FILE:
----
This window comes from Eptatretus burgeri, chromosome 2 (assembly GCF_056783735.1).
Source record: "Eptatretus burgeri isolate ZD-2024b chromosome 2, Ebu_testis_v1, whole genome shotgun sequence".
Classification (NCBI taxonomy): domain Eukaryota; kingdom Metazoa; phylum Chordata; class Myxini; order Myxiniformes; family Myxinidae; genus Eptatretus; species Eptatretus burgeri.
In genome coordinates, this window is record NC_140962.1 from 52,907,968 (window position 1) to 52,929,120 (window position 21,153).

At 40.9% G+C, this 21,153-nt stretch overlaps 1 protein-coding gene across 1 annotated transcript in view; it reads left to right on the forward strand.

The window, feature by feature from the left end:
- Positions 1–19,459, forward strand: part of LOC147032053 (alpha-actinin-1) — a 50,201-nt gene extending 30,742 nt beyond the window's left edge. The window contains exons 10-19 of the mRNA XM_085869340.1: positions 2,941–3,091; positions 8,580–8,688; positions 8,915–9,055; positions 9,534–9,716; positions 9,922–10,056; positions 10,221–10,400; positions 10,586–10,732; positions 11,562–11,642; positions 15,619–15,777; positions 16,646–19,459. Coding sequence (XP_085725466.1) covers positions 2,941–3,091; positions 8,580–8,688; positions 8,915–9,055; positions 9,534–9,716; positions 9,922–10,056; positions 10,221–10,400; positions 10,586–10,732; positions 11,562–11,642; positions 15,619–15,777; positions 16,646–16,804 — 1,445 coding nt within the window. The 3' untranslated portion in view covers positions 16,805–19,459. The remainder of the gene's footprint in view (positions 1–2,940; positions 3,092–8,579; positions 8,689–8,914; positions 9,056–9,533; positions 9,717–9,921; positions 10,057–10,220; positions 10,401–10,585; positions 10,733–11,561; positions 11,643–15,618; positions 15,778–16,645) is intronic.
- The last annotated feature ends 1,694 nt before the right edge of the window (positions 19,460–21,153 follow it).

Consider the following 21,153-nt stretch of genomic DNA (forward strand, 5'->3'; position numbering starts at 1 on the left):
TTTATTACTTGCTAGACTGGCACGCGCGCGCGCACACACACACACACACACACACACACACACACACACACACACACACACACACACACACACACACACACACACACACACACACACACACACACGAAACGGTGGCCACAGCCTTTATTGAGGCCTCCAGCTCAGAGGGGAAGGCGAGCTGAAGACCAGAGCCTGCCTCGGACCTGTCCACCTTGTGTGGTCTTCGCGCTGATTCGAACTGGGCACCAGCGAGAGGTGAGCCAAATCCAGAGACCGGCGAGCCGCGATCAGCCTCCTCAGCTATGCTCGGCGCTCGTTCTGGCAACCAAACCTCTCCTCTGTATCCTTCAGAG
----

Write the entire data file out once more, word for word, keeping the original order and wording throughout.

This window comes from Eptatretus burgeri, chromosome 2 (assembly GCF_056783735.1).
Source record: "Eptatretus burgeri isolate ZD-2024b chromosome 2, Ebu_testis_v1, whole genome shotgun sequence".
Classification (NCBI taxonomy): domain Eukaryota; kingdom Metazoa; phylum Chordata; class Myxini; order Myxiniformes; family Myxinidae; genus Eptatretus; species Eptatretus burgeri.
In genome coordinates, this window is record NC_140962.1 from 52,907,968 (window position 1) to 52,929,120 (window position 21,153).

At 40.9% G+C, this 21,153-nt stretch overlaps 1 protein-coding gene across 1 annotated transcript in view; it reads left to right on the forward strand.

The window, feature by feature from the left end:
- Positions 1–19,459, forward strand: part of LOC147032053 (alpha-actinin-1) — a 50,201-nt gene extending 30,742 nt beyond the window's left edge. The window contains exons 10-19 of the mRNA XM_085869340.1: positions 2,941–3,091; positions 8,580–8,688; positions 8,915–9,055; positions 9,534–9,716; positions 9,922–10,056; positions 10,221–10,400; positions 10,586–10,732; positions 11,562–11,642; positions 15,619–15,777; positions 16,646–19,459. Coding sequence (XP_085725466.1) covers positions 2,941–3,091; positions 8,580–8,688; positions 8,915–9,055; positions 9,534–9,716; positions 9,922–10,056; positions 10,221–10,400; positions 10,586–10,732; positions 11,562–11,642; positions 15,619–15,777; positions 16,646–16,804 — 1,445 coding nt within the window. The 3' untranslated portion in view covers positions 16,805–19,459. The remainder of the gene's footprint in view (positions 1–2,940; positions 3,092–8,579; positions 8,689–8,914; positions 9,056–9,533; positions 9,717–9,921; positions 10,057–10,220; positions 10,401–10,585; positions 10,733–11,561; positions 11,643–15,618; positions 15,778–16,645) is intronic.
- The last annotated feature ends 1,694 nt before the right edge of the window (positions 19,460–21,153 follow it).

Consider the following 21,153-nt stretch of genomic DNA (forward strand, 5'->3'; position numbering starts at 1 on the left):
TTTATTACTTGCTAGACTGGCACGCGCGCGCGCACACACACACACACACACACACACACACACACACACACACACACACACACACACACACACACACACACACACACACACACACACACACACACGAAACGGTGGCCACAGCCTTTATTGAGGCCTCCAGCTCAGAGGGGAAGGCGAGCTGAAGACCAGAGCCTGCCTCGGACCTGTCCACCTTGTGTGGTCTTCGCGCTGATTCGAACTGGGCACCAGCGAGAGGTGAGCCAAATCCAGAGACCGGCGAGCCGCGATCAGCCTCCTCAGCTATGCTCGGCGCTCGTTCTGGCAACCAAACCTCTCCTCTGTATCCTTCAGAG